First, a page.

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ICMSA says factories and farmers need joint strategic plan on bull beef prices

John Comer, president, ICMSA

John Comer, president, ICMSA

Following a meeting between ICMSA and Meat Industry Ireland, John Comer, president of ICMSA, said there was a desperate requirement for a joint strategic plan on the part of both the factories and farm organisations if the current bull beef problems are to be resolved and avoided in future.

He again called on the meat plants to slaughter bulls at a reasonable price and not at prices that were, in some cases, down 17 per cent on the prices being paid this time last year.

Mr Comer observed that such reductions that have not occurred in any other European beef market and he predicted that the extent of the losses suffered by individual farmers will certainly have consequences that will impact on the industry going forward through reduced supplies.

“The meat industry must set down clear plans for bull beef production with clear commitments given to farmers who decide to remain with this enterprise. If meat plants are serious about developing a producer - processor relationship and showing that they understand that the factory and the farmer are interdependent then the current issues need to be dealt with immediately and clear guidelines given for the future.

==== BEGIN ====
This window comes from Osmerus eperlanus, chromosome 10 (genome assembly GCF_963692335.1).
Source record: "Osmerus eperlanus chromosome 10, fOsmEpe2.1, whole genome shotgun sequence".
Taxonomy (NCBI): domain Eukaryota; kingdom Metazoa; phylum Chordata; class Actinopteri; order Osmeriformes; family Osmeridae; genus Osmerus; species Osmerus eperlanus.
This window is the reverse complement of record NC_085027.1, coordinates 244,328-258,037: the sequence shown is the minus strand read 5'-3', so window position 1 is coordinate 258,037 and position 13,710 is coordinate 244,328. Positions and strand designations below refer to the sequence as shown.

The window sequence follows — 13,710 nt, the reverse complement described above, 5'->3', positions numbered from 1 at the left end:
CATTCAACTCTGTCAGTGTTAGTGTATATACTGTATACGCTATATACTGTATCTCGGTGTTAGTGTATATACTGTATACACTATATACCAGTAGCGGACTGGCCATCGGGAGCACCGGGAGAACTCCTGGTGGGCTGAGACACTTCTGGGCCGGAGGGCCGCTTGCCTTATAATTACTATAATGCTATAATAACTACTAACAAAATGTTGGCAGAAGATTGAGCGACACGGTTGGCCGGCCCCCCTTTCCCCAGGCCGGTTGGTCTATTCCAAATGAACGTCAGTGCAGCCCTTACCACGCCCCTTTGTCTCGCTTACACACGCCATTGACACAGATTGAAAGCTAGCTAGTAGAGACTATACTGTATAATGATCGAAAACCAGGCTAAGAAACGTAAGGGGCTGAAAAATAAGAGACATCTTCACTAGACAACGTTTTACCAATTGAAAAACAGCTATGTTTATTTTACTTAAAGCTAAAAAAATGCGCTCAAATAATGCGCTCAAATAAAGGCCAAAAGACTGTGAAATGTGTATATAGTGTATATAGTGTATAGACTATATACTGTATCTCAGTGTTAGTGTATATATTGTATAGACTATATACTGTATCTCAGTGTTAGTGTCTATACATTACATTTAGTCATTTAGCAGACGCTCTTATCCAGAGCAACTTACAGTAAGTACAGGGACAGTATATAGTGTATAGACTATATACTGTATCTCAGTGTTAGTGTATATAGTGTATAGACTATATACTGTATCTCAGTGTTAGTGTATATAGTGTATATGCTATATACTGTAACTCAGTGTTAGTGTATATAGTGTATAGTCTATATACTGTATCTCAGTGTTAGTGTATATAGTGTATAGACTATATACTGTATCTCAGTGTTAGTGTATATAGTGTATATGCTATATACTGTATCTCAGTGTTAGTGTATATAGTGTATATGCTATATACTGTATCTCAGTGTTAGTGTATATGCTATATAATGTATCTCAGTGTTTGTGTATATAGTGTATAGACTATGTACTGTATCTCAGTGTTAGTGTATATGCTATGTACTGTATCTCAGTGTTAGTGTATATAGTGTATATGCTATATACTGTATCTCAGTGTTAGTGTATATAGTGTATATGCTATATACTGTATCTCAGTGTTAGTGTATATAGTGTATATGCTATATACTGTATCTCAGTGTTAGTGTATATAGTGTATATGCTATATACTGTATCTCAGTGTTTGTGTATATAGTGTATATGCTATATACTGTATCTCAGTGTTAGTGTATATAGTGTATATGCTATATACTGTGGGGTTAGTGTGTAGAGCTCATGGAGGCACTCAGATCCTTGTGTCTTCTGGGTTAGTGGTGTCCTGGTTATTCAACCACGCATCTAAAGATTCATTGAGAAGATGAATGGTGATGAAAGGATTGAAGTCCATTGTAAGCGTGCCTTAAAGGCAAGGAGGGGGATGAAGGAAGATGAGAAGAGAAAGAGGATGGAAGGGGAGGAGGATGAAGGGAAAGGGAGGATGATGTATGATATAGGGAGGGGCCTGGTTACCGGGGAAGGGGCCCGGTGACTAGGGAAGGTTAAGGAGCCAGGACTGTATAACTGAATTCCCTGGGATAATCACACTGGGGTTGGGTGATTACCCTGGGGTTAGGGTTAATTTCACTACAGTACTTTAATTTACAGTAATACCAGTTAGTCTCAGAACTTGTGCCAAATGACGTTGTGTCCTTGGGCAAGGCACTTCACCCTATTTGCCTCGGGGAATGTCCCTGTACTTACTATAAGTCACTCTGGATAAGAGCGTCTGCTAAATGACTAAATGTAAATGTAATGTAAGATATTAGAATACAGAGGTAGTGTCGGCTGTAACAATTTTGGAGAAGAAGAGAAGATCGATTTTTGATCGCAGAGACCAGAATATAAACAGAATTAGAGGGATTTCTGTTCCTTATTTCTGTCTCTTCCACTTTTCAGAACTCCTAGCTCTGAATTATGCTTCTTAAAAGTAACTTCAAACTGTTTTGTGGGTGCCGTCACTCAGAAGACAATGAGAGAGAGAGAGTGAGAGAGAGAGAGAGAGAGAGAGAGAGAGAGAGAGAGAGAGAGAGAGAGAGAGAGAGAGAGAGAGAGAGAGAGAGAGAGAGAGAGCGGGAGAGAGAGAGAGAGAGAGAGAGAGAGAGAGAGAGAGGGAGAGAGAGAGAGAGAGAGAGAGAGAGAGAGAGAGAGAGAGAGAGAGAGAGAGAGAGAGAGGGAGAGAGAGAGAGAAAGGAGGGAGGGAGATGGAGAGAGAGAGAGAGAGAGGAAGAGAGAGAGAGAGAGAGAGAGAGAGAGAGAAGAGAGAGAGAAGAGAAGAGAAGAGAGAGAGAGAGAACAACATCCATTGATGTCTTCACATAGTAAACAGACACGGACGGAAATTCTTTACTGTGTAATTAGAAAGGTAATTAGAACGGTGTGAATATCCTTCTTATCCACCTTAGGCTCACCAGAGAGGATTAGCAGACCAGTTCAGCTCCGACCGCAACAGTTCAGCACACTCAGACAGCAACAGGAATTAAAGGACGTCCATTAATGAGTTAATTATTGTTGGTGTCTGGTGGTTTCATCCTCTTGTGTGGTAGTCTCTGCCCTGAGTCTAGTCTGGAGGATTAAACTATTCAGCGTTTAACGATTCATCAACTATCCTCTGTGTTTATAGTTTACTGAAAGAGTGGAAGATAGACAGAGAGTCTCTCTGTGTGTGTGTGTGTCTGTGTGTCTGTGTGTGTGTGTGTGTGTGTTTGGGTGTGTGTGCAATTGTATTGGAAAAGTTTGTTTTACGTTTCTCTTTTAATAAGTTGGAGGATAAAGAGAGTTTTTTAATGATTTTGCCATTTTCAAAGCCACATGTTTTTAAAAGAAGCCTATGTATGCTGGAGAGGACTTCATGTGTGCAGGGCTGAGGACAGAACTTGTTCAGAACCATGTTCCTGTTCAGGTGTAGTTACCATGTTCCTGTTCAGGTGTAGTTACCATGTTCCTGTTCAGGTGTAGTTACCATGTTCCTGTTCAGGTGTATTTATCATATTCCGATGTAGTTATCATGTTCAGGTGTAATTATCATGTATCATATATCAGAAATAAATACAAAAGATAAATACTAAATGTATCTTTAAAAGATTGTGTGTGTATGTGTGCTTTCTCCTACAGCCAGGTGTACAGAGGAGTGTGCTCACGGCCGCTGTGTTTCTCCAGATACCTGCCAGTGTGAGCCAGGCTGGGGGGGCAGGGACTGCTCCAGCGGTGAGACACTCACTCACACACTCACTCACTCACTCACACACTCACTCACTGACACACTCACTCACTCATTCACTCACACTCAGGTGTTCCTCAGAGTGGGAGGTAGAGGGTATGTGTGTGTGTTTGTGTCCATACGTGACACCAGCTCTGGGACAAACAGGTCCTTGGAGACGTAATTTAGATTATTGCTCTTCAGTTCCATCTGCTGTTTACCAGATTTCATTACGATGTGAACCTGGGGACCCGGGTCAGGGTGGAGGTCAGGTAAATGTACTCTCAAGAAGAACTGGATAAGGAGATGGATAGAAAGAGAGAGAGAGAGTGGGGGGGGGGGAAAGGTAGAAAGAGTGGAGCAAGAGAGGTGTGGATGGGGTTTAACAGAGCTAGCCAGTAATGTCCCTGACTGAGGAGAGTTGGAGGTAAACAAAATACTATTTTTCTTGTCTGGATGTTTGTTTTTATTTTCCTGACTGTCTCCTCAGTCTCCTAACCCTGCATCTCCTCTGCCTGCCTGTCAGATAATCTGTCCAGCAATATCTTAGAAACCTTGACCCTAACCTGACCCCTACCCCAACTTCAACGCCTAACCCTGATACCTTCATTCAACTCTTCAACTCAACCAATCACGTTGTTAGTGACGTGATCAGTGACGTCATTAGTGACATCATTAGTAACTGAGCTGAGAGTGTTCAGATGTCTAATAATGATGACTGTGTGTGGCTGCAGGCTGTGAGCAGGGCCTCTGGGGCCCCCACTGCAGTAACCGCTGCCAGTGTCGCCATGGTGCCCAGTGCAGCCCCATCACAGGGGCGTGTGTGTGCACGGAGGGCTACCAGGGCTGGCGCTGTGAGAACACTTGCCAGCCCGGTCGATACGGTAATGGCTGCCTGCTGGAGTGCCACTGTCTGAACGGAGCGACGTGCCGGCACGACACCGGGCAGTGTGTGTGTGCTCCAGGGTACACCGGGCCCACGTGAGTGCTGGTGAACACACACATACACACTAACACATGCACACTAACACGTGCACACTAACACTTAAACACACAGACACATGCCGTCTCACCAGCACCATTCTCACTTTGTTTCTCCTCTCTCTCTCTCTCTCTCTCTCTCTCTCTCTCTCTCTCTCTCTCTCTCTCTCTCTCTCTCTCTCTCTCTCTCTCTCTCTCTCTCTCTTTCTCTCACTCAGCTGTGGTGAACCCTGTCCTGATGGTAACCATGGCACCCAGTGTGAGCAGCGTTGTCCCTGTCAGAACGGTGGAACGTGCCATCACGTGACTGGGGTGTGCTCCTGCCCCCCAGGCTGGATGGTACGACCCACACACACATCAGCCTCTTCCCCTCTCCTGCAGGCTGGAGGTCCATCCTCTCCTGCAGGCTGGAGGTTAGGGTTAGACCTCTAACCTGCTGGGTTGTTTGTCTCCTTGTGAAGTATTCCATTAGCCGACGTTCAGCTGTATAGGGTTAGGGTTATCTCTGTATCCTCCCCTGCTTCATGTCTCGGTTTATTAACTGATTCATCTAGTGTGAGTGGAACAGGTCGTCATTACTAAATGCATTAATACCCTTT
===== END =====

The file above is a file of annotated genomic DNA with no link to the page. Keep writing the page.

“Recent developments in relation to bull beef are likely to result in many farmers simply shipping calves live rather than taking them to finishing and the industry will suffer the consequences of today’s problems in about two years time when supply is likely to be substantially lower.

“Looking across the EU, there is no other market where bull beef prices have fallen as much and farmers who produced bull beef believe they are being unfairly targeted by meat plants at a time of year when prices traditionally would be on an upward trajectory”, said Mr Comer.

The ICMSA president said this bull beef problem originated in the introduction of the beef price grid and the specifications around the grid. He repeated ICMSA’s call on the meat plants to review the specifications which are inevitably going to lead to beef supply problems at specific times of the year.

“It is perfectly clear that the specification that the market is operating under is not suitable to a grass- based production system that needs to guarantee year-round supply and the 30-month age limit, the number of boxes in the grid, and the extension of the quality assurance bonus to more grades must be all examined to address the concerns of farmers”, he said.

“Unless there is a change in the specification - particularly in light of quota abolition - meat plants could find themselves facing a very different supply base than they have now and they need to act immediately to address the concerns of farmers,” said Mr Comer.

 
 
 

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